Thursday, August 30, 2007

China Silk Flowers

Is it a rose? A poppy? A ranunculus? Who knows? It is, however, the fastest and easiest flower you’ll ever make to add to any bouquet.

· Cut a square of any soft fabric approximately twice the size of your finished flower. The size of the square determines the size of the finished flower. If you want a finished flower about 3" in diameter, begin with a 6" square of fabric. You can make very small or very large flowers with this method.

· Fold the fabric in half diagonally with the right sides together. With a needle and thread, sew a running stitch up the fold close to the edge and down one cut edge. Make some of your stitches long and some short. Varying the stitch length gives this flower character. On this sample, the stitches were ¼” to 1” long. Don’t tie off your thread yet!

· Turn the flower right side out carefully. Now pull gently on the loose end of the thread, and you’ll see the flower form right before your eyes. Keep pulling until the flower is the size you want. Turn the flower over and knot off the thread.

· Turn the flower right side up again. Tuck the raw edges under, and form into a flower. Place it on a piece of crinoline. Gently coax the flower into shape by forming soft folds around the center. A shot of steam from an iron may help. Be careful not to actually place the iron down on your flower.

· Carefully tack down the flower by sewing in the folds. Sewing across the flower in an X should be enough to hold the shape securely. Trim off the excess crinoline, and you’re finished!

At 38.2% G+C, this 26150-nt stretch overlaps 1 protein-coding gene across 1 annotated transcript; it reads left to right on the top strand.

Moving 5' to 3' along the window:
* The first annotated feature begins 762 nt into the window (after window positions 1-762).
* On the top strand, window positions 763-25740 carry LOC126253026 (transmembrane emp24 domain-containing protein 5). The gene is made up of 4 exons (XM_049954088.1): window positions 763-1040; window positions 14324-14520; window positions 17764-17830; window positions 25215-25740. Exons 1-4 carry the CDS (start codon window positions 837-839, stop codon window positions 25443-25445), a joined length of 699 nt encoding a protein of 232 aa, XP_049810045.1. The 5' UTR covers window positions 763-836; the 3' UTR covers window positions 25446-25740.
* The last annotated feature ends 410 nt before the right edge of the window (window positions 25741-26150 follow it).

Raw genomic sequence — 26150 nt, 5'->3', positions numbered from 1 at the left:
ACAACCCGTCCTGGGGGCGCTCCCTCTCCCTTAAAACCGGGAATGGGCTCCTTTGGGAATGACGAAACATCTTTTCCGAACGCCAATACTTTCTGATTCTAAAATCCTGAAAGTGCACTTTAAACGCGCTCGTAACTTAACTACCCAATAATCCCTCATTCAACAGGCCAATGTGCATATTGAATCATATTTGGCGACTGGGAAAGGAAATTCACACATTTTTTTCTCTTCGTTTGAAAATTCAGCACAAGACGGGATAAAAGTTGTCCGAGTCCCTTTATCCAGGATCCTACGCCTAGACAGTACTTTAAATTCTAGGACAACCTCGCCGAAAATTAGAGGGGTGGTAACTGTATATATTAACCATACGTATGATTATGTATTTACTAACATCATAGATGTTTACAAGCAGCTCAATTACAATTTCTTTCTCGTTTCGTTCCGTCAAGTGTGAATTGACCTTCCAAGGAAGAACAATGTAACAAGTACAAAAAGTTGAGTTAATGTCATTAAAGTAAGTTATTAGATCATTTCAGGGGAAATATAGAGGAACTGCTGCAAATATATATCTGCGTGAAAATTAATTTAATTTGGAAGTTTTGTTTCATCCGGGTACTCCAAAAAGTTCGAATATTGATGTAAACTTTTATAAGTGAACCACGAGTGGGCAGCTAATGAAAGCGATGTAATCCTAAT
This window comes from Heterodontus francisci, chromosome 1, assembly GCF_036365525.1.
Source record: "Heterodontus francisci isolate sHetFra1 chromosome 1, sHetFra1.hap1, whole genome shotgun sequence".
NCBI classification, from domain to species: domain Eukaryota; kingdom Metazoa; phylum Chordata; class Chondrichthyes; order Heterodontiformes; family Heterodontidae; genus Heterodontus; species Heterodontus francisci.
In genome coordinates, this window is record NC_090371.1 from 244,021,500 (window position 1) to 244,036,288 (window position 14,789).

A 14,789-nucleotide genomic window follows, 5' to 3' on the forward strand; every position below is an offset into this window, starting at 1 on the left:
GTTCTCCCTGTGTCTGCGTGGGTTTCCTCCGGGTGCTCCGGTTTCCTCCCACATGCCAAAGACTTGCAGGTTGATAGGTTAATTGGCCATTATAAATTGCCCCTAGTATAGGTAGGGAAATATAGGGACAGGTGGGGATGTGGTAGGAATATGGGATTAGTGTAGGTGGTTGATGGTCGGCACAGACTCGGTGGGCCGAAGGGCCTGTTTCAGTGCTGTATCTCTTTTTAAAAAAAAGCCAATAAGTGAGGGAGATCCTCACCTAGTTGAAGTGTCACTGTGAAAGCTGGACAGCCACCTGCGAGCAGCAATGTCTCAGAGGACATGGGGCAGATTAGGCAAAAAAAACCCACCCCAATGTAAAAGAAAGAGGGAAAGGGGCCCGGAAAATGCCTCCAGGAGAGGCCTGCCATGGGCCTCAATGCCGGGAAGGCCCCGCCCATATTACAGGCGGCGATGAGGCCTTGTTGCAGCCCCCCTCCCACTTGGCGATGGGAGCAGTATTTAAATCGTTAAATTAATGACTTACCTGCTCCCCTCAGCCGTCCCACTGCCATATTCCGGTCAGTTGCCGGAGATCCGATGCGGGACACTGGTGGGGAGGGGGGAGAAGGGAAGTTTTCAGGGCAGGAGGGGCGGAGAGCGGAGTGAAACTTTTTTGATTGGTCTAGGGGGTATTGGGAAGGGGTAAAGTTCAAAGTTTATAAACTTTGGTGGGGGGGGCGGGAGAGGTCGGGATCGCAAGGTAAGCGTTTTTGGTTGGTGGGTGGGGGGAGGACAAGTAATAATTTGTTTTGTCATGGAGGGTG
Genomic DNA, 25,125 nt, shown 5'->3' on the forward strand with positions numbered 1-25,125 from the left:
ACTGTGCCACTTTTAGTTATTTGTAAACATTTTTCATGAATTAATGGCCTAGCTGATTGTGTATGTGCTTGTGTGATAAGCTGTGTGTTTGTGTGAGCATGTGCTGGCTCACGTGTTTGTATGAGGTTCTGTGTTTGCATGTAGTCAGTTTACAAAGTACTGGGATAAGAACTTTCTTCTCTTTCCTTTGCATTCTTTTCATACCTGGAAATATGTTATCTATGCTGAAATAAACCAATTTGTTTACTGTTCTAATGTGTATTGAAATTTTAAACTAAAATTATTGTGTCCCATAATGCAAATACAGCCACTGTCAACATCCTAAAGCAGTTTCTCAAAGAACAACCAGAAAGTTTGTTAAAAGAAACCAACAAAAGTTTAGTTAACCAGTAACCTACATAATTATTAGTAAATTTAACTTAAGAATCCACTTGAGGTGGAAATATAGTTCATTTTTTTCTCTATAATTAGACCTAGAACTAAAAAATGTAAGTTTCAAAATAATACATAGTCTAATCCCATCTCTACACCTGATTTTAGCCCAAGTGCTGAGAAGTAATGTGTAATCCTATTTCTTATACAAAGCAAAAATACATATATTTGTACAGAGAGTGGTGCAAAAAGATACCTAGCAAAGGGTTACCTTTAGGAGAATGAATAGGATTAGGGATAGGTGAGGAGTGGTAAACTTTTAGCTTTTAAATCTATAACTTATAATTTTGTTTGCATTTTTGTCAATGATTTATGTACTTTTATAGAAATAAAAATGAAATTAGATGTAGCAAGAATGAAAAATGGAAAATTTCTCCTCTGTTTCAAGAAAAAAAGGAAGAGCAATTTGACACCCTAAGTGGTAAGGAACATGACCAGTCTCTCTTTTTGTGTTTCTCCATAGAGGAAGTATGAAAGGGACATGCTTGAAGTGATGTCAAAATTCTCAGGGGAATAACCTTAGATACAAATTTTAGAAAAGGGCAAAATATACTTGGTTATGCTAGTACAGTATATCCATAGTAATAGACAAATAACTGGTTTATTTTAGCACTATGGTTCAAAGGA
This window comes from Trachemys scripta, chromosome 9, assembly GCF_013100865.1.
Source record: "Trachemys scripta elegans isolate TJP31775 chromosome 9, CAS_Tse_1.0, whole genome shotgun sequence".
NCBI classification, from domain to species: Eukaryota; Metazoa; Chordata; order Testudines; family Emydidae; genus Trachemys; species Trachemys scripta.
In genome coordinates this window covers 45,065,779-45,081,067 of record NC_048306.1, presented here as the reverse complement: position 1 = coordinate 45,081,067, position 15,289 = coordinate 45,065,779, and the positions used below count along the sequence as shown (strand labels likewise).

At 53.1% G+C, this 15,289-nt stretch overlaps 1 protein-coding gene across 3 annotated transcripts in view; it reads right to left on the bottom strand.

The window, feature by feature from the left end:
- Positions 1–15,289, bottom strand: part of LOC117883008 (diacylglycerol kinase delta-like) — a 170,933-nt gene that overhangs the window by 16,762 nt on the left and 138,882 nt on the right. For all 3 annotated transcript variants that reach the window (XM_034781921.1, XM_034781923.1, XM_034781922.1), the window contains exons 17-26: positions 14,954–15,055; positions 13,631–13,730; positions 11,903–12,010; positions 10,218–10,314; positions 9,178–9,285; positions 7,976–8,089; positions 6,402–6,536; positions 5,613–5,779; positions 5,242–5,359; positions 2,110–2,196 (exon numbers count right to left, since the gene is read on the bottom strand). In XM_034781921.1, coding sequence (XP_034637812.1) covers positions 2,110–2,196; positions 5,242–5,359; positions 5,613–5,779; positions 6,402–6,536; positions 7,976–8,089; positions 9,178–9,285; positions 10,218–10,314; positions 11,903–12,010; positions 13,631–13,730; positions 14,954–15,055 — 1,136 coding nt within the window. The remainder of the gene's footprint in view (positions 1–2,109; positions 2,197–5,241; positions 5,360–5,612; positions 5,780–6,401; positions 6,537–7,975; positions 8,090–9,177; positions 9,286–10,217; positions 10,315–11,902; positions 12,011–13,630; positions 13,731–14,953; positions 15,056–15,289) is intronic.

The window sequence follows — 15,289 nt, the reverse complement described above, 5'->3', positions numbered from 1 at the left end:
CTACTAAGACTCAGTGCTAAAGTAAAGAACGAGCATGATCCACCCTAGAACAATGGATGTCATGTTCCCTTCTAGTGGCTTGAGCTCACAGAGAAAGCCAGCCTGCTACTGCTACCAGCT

· For another variation, try using soft velvet, charmeuse satin or any other soft fabric. Using firmer fabrics such as doupioni silk will result in a fuller flower.

Enjoy your beautiful flowers...

When you have time to browse, please visit Vintage Vogue.

Thursday, August 23, 2007

Rick Rack Roses

In the past several days, there's been a discussion on some of the crazy quilt lists about using rick rack in CQ projects.

I decided to take this opportunity to join the blogosphere, and share these instructions from a demo that I did a few years ago in one of the Sampler Classes at the International Quilt Festival in Houston, TX.

Add a new dimension to your ribbonwork and a new trick to your bag of embellishments with these easy-to-make Rick Rack Roses.

· Cut a piece of jumbo-sized rick rack 36” long to make the finished flower shown here. I use vintage cotton rick rack because I prefer the soft, faded colors, but any type of rick rack can be used. If you want to dye the flowers you must use cotton or rayon rick rack with Procion or Dylon fiber-reactive dyes. The rick rack that’s available now from Wrights and Coats & Clark is polyester, and cannot be dyed.

· Fold the length of rick rack in half, and wrap one side around the other as shown at the top of the photo. The rick rack will nestle together. It may not lay perfectly smooth initially, but that’s okay. That curve will work to your benefit when you roll up the rick rack to form a nicely shaped rose.

· Beginning at the end with the two raw edges, firmly roll up the length of rick rack to the end. Depending on how you cut the rick rack, you may have to trim the raw ends into a V in order to eliminate the raw edges peaking out of the center of the rose.

· Tack the folded end down with a few stitches; then sew through the center of the rose near the bottom to hold the roll in place. I sew through the roll in an X shape, then go back and add another few stitches through it. A milliners needle will easily sew through the roll.

· Turn the rose over, and gently fold back the last two rows of petals to complete your rose. Try experimenting with shorter pieces of rick rack to make small rosebuds. Obviously, 24” or 30” of medium-sized rick rack will make a smaller rose. If you have enough dexterity in your fingers, you can even make these roses with baby rick rack for tiny embellishments.

Enjoy your beautiful flowers…

When you have time to browse, please visit Vintage Vogue.